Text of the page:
Experiences with business dialogues
By Maren Leifker, Business and Human Rights Officer at Bread for the World
One thing is certain: dialogues between civil society organisations and companies on human rights issues are very much in vogue. It takes place both in an institutionalised form in so-called multi-stakeholder initiatives (MSI), in which political representatives generally also take part. The number of MSIs in Germany has risen sharply in recent years. Examples of this are the Textile Alliance, the Cocoa Forum and, since February 2020, the “car dialogue” initiated by the Ministry of Labour. There are also numerous dialogue processes between individual or several non-governmental organisations (NGOs) and companies, some of which are supported by critical shareholders or investors.
Some – such as the campaign Plough Back the Fruits, in which South African and international organisations work together to improve the human rights situation at the Marikana platinum mine in South Africa – also have a transnational component. While these dialogue formats were initially characterized by mutual skepticism and lack of transparency, openness has increased in recent years. Nevertheless, the exchange has reached its limits due to the lack of binding rules for corporate human rights due diligence.
Much scepticism at the beginning
Following the massacre that took place at the Marikana mine in 2012, in which 34 miners were shot dead, BASF, the mine’s main customer, initially kept a long silence. Only after public pressure from the Plough Back the Fruits campaign, which ensured that those affected had their say at shareholder meetings, did management finally react. A BASF delegation traveled to Marikana and an audit was commissioned to review the human rights situation on site. However, the South African organization Bench Marks Foundation, which has been fighting for years for the rights of those affected by the massacre, was not heard and the results of the audit remained under wraps. There was also the partial impression that the exchange with NGOs served only as a fig leaf to refer to in sustainability reports or at shareholders’ meetings.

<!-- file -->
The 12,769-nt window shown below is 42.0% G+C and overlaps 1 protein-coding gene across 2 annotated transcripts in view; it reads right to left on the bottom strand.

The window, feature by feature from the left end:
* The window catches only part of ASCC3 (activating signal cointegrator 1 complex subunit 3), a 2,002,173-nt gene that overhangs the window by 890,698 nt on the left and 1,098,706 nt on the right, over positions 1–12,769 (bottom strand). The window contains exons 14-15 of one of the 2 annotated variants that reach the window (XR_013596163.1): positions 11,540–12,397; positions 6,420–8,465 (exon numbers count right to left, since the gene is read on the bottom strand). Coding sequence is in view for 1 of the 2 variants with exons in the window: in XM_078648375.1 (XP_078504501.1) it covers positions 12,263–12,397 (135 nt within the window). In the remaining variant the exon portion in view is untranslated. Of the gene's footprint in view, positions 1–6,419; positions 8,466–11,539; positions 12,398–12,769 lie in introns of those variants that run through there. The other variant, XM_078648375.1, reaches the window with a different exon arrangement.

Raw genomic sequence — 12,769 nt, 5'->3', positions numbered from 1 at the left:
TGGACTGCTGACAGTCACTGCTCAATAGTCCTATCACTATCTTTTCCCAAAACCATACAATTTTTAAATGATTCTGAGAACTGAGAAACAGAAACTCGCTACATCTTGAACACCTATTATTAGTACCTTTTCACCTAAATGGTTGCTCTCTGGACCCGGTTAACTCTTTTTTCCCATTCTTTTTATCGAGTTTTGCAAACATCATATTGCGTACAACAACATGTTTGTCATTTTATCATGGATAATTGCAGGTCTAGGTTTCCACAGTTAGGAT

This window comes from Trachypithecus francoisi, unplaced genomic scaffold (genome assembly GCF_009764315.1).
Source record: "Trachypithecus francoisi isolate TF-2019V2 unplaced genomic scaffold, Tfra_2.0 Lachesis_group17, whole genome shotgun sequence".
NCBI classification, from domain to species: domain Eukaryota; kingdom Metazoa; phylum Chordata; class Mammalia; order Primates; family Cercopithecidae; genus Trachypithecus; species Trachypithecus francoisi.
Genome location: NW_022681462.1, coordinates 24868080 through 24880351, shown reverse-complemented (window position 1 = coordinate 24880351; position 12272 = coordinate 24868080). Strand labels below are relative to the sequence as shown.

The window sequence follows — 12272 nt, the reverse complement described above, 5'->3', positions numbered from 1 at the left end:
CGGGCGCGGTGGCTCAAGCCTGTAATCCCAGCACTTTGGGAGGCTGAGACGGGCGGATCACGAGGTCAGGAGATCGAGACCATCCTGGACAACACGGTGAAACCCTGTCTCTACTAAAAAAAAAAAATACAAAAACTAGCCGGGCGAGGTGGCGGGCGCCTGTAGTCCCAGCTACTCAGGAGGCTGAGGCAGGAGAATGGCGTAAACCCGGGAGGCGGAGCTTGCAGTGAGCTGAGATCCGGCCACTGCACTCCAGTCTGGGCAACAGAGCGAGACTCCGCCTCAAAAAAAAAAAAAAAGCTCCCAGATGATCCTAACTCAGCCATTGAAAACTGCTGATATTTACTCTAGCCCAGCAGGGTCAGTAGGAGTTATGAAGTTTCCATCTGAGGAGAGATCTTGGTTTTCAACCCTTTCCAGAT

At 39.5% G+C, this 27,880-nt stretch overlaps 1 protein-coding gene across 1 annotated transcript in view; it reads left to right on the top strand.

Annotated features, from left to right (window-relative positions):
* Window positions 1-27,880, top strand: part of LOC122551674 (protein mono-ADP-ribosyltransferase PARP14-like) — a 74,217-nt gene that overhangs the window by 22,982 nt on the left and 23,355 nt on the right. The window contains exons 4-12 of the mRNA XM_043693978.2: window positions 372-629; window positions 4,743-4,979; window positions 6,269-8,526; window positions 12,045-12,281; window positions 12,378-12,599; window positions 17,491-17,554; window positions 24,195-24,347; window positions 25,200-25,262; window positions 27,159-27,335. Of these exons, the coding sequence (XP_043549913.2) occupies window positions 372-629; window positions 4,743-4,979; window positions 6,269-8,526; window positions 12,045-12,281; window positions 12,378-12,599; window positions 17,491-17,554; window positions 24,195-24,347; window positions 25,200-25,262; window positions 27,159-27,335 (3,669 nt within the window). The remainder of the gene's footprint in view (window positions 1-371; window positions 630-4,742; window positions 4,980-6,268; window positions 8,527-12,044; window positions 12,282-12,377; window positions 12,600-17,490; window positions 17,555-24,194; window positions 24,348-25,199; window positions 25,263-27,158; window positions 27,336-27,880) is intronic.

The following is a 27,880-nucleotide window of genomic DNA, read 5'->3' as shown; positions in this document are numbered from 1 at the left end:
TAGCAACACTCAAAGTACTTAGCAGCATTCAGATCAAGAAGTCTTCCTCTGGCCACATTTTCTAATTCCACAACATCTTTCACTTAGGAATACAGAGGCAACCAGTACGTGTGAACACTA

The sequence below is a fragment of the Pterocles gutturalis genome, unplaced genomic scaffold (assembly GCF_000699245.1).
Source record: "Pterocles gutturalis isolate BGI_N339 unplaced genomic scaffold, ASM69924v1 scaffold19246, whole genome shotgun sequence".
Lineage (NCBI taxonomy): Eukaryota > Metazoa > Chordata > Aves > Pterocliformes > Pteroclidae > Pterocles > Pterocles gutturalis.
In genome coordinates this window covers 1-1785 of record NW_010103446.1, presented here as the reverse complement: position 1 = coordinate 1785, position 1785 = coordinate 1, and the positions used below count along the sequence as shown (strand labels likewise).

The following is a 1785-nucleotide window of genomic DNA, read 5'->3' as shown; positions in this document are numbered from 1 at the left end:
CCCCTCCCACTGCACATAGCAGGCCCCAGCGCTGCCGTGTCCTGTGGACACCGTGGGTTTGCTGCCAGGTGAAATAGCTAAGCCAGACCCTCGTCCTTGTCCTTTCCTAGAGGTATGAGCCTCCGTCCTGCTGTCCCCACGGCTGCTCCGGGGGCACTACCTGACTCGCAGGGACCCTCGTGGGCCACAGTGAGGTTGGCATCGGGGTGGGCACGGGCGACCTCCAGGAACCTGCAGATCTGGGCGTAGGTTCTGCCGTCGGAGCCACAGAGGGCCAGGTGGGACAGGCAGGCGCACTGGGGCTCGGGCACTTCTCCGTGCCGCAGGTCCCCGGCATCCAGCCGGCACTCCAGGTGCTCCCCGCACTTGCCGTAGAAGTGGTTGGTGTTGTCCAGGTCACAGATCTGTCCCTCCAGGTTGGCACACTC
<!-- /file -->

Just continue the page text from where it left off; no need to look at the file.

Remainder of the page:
Change of heart in companies
Even today, it cannot be said that NGOs and companies meet on an equal footing. Recently, however, a change of heart has become noticeable in some companies. Driven by the debate on binding rules for human rights due diligence, companies are realizing that respect for human rights is not only good to cultivate of one’s image, but will become a compliance issue in the near future, to which sufficient personnel and resources must be dedicated. The approach of the United Nations Guiding Principles on Business and Human Rights, which provides for consultation with potentially affected groups and other stakeholders, such as trade unions and international NGOs, plays a special role in this context. This is the only way to ensure that the measures taken by companies to prevent human rights violations do not ignore the interests of local civil society. Only if the target group has been involved in the development of complaint mechanisms, for example, will it consider them legitimate and use them to report grievances. At the same time, companies can benefit from the experience and expertise of NGOs. More and more companies are therefore specifically seeking an exchange with NGOs in order to have them check how they meet human rights due diligence requirements.
However, the dialogues are reaching their limits because there is a lack of a legal framework that clarifies the human rights obligations of companies and which NGOs can invoke if a full announcement in an initiative is not followed by consistent action. A supply chain law would enshrine these obligations and at the same time motivate more companies to participate in dialogues, as they would serve as feedback for practical implementation of human rights due diligence.